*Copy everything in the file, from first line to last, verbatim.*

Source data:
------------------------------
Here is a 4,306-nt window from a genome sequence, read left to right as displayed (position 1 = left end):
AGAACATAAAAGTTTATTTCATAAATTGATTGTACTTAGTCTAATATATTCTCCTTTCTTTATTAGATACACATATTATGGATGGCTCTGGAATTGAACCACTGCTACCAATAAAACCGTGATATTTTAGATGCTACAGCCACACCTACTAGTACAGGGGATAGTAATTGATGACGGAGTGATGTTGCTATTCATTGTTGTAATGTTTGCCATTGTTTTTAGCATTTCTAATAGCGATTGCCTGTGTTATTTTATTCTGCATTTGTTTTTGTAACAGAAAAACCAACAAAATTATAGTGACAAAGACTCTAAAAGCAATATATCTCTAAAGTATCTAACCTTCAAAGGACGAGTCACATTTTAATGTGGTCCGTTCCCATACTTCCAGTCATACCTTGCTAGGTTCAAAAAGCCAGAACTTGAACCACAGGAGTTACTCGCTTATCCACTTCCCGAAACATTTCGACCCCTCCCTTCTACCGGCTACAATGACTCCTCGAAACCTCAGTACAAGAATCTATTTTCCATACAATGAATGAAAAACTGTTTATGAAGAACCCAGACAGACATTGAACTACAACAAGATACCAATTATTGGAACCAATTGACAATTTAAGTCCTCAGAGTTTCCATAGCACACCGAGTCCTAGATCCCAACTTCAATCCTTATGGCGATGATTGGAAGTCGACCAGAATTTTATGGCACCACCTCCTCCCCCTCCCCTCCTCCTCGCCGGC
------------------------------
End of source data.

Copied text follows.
Here is a 4,306-nt window from a genome sequence, read left to right as displayed (position 1 = left end):
AGAACATAAAAGTTTATTTCATAAATTGATTGTACTTAGTCTAATATATTCTCCTTTCTTTATTAGATACACATATTATGGATGGCTCTGGAATTGAACCACTGCTACCAATAAAACCGTGATATTTTAGATGCTACAGCCACACCTACTAGTACAGGGGATAGTAATTGATGACGGAGTGATGTTGCTATTCATTGTTGTAATGTTTGCCATTGTTTTTAGCATTTCTAATAGCGATTGCCTGTGTTATTTTATTCTGCATTTGTTTTTGTAACAGAAAAACCAACAAAATTATAGTGACAAAGACTCTAAAAGCAATATATCTCTAAAGTATCTAACCTTCAAAGGACGAGTCACATTTTAATGTGGTCCGTTCCCATACTTCCAGTCATACCTTGCTAGGTTCAAAAAGCCAGAACTTGAACCACAGGAGTTACTCGCTTATCCACTTCCCGAAACATTTCGACCCCTCCCTTCTACCGGCTACAATGACTCCTCGAAACCTCAGTACAAGAATCTATTTTCCATACAATGAATGAAAAACTGTTTATGAAGAACCCAGACAGACATTGAACTACAACAAGATACCAATTATTGGAACCAATTGACAATTTAAGTCCTCAGAGTTTCCATAGCACACCGAGTCCTAGATCCCAACTTCAATCCTTATGGCGATGATTGGAAGTCGACCAGAATTTTATGGCACCACCTCCTCCCCCTCCCCTCCTCCTCGCCGGC